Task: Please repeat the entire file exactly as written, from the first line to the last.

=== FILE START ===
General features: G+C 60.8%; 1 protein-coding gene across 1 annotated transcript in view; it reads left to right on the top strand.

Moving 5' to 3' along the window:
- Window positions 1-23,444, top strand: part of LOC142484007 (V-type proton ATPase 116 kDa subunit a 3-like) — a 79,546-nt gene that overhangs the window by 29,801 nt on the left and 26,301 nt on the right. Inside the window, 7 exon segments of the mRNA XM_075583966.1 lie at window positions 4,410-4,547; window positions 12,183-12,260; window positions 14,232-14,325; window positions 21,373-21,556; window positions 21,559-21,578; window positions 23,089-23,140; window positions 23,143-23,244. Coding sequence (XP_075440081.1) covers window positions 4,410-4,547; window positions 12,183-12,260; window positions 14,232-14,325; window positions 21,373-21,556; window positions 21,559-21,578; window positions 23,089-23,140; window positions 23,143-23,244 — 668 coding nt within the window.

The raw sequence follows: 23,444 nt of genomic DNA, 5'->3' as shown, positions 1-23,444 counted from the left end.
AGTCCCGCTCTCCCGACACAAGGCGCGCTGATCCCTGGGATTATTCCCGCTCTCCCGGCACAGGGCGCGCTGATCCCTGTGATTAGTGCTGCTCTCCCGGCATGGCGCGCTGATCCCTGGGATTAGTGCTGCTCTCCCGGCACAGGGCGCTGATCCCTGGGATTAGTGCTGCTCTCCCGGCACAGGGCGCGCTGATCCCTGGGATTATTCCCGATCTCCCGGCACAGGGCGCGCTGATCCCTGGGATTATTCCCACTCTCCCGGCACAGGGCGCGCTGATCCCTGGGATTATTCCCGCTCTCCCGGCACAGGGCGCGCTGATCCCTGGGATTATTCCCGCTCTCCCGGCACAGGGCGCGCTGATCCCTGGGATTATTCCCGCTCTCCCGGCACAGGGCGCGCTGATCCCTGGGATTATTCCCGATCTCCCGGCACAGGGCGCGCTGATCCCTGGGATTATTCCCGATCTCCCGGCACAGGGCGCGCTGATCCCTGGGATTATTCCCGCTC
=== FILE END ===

General features: G+C 60.8%; 1 protein-coding gene across 1 annotated transcript in view; it reads left to right on the top strand.

Moving 5' to 3' along the window:
- Window positions 1-23,444, top strand: part of LOC142484007 (V-type proton ATPase 116 kDa subunit a 3-like) — a 79,546-nt gene that overhangs the window by 29,801 nt on the left and 26,301 nt on the right. Inside the window, 7 exon segments of the mRNA XM_075583966.1 lie at window positions 4,410-4,547; window positions 12,183-12,260; window positions 14,232-14,325; window positions 21,373-21,556; window positions 21,559-21,578; window positions 23,089-23,140; window positions 23,143-23,244. Coding sequence (XP_075440081.1) covers window positions 4,410-4,547; window positions 12,183-12,260; window positions 14,232-14,325; window positions 21,373-21,556; window positions 21,559-21,578; window positions 23,089-23,140; window positions 23,143-23,244 — 668 coding nt within the window.

The raw sequence follows: 23,444 nt of genomic DNA, 5'->3' as shown, positions 1-23,444 counted from the left end.
AGTCCCGCTCTCCCGACACAAGGCGCGCTGATCCCTGGGATTATTCCCGCTCTCCCGGCACAGGGCGCGCTGATCCCTGTGATTAGTGCTGCTCTCCCGGCATGGCGCGCTGATCCCTGGGATTAGTGCTGCTCTCCCGGCACAGGGCGCTGATCCCTGGGATTAGTGCTGCTCTCCCGGCACAGGGCGCGCTGATCCCTGGGATTATTCCCGATCTCCCGGCACAGGGCGCGCTGATCCCTGGGATTATTCCCACTCTCCCGGCACAGGGCGCGCTGATCCCTGGGATTATTCCCGCTCTCCCGGCACAGGGCGCGCTGATCCCTGGGATTATTCCCGCTCTCCCGGCACAGGGCGCGCTGATCCCTGGGATTATTCCCGCTCTCCCGGCACAGGGCGCGCTGATCCCTGGGATTATTCCCGATCTCCCGGCACAGGGCGCGCTGATCCCTGGGATTATTCCCGATCTCCCGGCACAGGGCGCGCTGATCCCTGGGATTATTCCCGCTC